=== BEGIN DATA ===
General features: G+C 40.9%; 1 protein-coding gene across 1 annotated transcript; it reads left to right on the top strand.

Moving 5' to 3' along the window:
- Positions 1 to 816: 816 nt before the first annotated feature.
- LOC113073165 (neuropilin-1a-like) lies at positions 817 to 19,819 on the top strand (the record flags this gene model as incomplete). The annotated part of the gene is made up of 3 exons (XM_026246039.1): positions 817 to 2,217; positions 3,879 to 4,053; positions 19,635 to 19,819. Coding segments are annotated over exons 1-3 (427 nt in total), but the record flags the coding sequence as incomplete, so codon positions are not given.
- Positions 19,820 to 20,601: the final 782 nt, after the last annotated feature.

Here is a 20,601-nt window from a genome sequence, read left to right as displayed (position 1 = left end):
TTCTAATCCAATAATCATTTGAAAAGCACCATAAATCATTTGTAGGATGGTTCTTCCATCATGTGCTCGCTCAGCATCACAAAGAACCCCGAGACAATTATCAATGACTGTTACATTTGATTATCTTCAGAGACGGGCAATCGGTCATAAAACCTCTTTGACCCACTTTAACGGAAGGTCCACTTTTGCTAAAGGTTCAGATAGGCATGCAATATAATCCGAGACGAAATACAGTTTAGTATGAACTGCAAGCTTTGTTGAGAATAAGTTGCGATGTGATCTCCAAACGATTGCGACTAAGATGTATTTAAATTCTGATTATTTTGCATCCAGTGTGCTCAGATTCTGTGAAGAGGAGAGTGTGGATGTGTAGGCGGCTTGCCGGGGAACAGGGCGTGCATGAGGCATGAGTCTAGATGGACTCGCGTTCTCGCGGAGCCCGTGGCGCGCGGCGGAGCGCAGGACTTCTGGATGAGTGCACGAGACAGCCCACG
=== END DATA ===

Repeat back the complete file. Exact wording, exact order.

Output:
General features: G+C 40.9%; 1 protein-coding gene across 1 annotated transcript; it reads left to right on the top strand.

Moving 5' to 3' along the window:
- Positions 1 to 816: 816 nt before the first annotated feature.
- LOC113073165 (neuropilin-1a-like) lies at positions 817 to 19,819 on the top strand (the record flags this gene model as incomplete). The annotated part of the gene is made up of 3 exons (XM_026246039.1): positions 817 to 2,217; positions 3,879 to 4,053; positions 19,635 to 19,819. Coding segments are annotated over exons 1-3 (427 nt in total), but the record flags the coding sequence as incomplete, so codon positions are not given.
- Positions 19,820 to 20,601: the final 782 nt, after the last annotated feature.

Here is a 20,601-nt window from a genome sequence, read left to right as displayed (position 1 = left end):
TTCTAATCCAATAATCATTTGAAAAGCACCATAAATCATTTGTAGGATGGTTCTTCCATCATGTGCTCGCTCAGCATCACAAAGAACCCCGAGACAATTATCAATGACTGTTACATTTGATTATCTTCAGAGACGGGCAATCGGTCATAAAACCTCTTTGACCCACTTTAACGGAAGGTCCACTTTTGCTAAAGGTTCAGATAGGCATGCAATATAATCCGAGACGAAATACAGTTTAGTATGAACTGCAAGCTTTGTTGAGAATAAGTTGCGATGTGATCTCCAAACGATTGCGACTAAGATGTATTTAAATTCTGATTATTTTGCATCCAGTGTGCTCAGATTCTGTGAAGAGGAGAGTGTGGATGTGTAGGCGGCTTGCCGGGGAACAGGGCGTGCATGAGGCATGAGTCTAGATGGACTCGCGTTCTCGCGGAGCCCGTGGCGCGCGGCGGAGCGCAGGACTTCTGGATGAGTGCACGAGACAGCCCACG